Here are some Thanksgiving recipe and planning resources to help:

Next, let’ll tackle strategic shopping, including how to keep it all under control as the big day approaches, plus how to keep the mayhem in check on Thanksgiving day.

Are you with us? Here we go!


Divide and conquer. This takes a few extra minutes, but as you plan your menu, divide your shopping list into non-perishables, slow-perishables and fast-perishables.

Get the non-perishables as soon as possible; pick up slow-perishables (things like meat, dairy, squashes, turnips and potatoes) several days before the big event, and leave only the very perishable items for the day before: fresh bread, for example.

Do a cost-benefit analysis on grocery delivery. It is such a time-saver to order online, skip the crowded aisles, the parking lot and the struggle with bags. Once you get the hang of it, you can do a big grocery shop in 10 or so minutes – compared to an hour in-person.

Sound like a luxury? Look for low-fee or no-fee delivery offers from the grocers near you. You may get free delivery over a certain purchase amount, or on certain days. Even if there is a fee involved – say, $10 – you might find that the price of gas plus your time, makes this rate a real bargain.


By a few days before the big event, you have a good idea of what needs to be done. Get it out of your head and down on paper. Go so far as to list tasks out in sequence, with a timeline. If you’re working as a team, create a separate list for everyone who has a role (hint: partner, kids).

You’ll hear a lot of advice around setting up your kitchen equipment in advance; arranging your tools, your ingredients in a logical fashion. It sounds good, but of course, everyone has their own system in the kitchen. When it comes to the actual mechanics of whipping it all together, you know what you need to do.

will say that true calm starts with taking care of yourself, and so…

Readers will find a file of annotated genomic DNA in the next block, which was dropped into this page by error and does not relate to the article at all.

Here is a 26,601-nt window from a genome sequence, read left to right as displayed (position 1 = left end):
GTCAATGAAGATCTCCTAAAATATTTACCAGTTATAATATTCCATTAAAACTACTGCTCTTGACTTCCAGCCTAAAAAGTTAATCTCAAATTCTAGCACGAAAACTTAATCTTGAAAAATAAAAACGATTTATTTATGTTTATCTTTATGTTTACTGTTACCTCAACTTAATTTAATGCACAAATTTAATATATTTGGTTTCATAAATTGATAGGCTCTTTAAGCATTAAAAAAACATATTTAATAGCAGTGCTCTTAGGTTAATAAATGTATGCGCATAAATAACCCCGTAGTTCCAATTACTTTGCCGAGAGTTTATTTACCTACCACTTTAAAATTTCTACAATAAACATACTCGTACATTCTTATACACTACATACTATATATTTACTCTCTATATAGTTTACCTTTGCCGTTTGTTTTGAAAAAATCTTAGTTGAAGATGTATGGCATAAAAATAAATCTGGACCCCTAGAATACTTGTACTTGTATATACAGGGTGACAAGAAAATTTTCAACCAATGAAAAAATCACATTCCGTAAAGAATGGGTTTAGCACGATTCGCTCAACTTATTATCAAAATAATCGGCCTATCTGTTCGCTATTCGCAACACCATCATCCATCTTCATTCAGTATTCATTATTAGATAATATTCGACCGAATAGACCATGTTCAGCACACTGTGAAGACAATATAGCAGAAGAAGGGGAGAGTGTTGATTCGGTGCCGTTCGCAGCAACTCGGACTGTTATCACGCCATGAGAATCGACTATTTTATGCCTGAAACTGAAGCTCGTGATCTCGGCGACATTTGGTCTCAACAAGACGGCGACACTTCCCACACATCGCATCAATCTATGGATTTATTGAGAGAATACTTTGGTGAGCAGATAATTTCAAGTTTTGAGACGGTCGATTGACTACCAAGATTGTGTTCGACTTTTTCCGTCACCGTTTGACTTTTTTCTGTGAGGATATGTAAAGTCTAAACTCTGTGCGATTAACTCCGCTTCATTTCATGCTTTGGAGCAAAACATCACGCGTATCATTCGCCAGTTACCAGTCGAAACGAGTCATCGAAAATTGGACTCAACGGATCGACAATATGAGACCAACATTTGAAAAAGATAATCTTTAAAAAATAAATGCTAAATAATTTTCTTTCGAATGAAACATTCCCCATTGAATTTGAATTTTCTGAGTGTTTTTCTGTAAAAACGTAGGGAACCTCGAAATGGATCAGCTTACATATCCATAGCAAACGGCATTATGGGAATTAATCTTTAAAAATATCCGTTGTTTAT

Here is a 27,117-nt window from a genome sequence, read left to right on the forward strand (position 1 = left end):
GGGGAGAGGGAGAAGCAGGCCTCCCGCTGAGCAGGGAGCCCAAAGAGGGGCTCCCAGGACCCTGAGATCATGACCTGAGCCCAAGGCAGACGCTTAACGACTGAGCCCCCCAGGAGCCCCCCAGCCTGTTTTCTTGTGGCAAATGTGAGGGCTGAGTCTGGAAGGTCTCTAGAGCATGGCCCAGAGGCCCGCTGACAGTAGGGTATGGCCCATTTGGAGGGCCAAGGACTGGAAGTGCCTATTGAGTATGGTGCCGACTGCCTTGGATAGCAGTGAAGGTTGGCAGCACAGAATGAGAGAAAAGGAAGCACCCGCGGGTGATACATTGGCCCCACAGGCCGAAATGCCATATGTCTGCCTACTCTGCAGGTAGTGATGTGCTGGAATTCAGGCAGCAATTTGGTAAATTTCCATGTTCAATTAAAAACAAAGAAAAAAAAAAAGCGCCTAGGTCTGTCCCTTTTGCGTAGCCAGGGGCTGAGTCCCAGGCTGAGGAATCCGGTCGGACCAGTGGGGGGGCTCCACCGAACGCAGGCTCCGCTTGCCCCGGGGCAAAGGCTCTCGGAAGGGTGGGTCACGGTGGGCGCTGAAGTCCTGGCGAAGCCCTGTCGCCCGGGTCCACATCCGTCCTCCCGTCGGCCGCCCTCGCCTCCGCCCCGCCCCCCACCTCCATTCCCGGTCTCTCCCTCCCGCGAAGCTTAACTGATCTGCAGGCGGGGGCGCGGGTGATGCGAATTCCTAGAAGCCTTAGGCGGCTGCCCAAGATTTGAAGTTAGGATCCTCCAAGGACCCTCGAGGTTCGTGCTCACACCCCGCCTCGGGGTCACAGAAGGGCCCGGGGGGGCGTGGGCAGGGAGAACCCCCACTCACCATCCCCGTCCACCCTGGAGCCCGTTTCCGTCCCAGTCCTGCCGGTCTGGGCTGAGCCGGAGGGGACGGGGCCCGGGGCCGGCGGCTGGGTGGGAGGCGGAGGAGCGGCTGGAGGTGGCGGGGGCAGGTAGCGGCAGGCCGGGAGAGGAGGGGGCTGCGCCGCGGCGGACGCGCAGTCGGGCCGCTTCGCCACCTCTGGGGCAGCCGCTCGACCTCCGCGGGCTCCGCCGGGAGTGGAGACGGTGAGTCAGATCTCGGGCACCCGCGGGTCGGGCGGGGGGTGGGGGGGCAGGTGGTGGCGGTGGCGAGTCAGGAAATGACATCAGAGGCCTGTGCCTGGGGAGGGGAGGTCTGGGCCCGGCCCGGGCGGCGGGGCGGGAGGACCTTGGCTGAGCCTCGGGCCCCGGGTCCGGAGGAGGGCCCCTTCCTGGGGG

Stress peaks when we’re physically drained. Make sure you have what you need to keep up your energy and stay calm. For example:

  • Fill up a few bottles of water to have on hand. It’s amazing how many hours can pass in the kitchen, within easy reach of the tap, without taking the time to rehydrate.
  • Better yet, dissolve some Natural Calm in a small amount of hot water, then add that solution to your cold water. You’ll have a naturally calming drink to sip all day!
  • Prepare small, healthy foods to grab on the go during meal prep. Don’t leave your own nourishment to chance – even if you are saving room for the big meal. It’s better to keep your blood sugar level and come to the table with a reasonable – not a ravenous – appetite.
  • Block out some time out for a walk or a quick workout during the day. Ask a partner to watch the oven, if necessary, but do get out. You won’t feel like a truly gracious host if you’ve been slaving over a hot stove all day.

Notice a theme here? It’s all about pre-empting stress.

While planning, take a few moments to remember your past hosting successes and failures. What went well? What didn’t? Why? Were there particular moments where you thought you would lose your mind?

My stress always peaks in the half-hour before the meal is served. At that point, it’s no longer just me in the kitchen, unobserved, silent, master of my domain. It’s me crushed into a corner of the kitchen fielding a lot of questions and well-intentioned offers of help.

Am I alone on this one? I think not.

It’s just a short window of time, but when I think of hosting, I think of those moments. It’s a pattern I need to break.

If this sounds familiar, here’s what I propose:

  • Make the kitchen a no-go zone. (Alright, not really friendly, is it?)
  • Enlist a partner to take on the host role, even if that partner is another guest. Ask them to arrive early to get the lay of the land. Their role should be to get guests what they need and gently steer them clear of the kitchen.
  • Decide which tasks you can delegate to those guests who are determined to lend a hand at the last minute. Make it something that requires little explanation from you.

These are just three easy ideas, simple to execute, but I had to make a bit of a mental shift to get there. I had to think, ‘Alright, what can I do to make things different this year?”

What about you? What trips you up, and what are your best strategies for a stress-less Thanksgiving? Leave us a comment here or on our Facebook page.

Get the best of the
Stay Calm blog sent to your inbox

From The Stay Calm Blog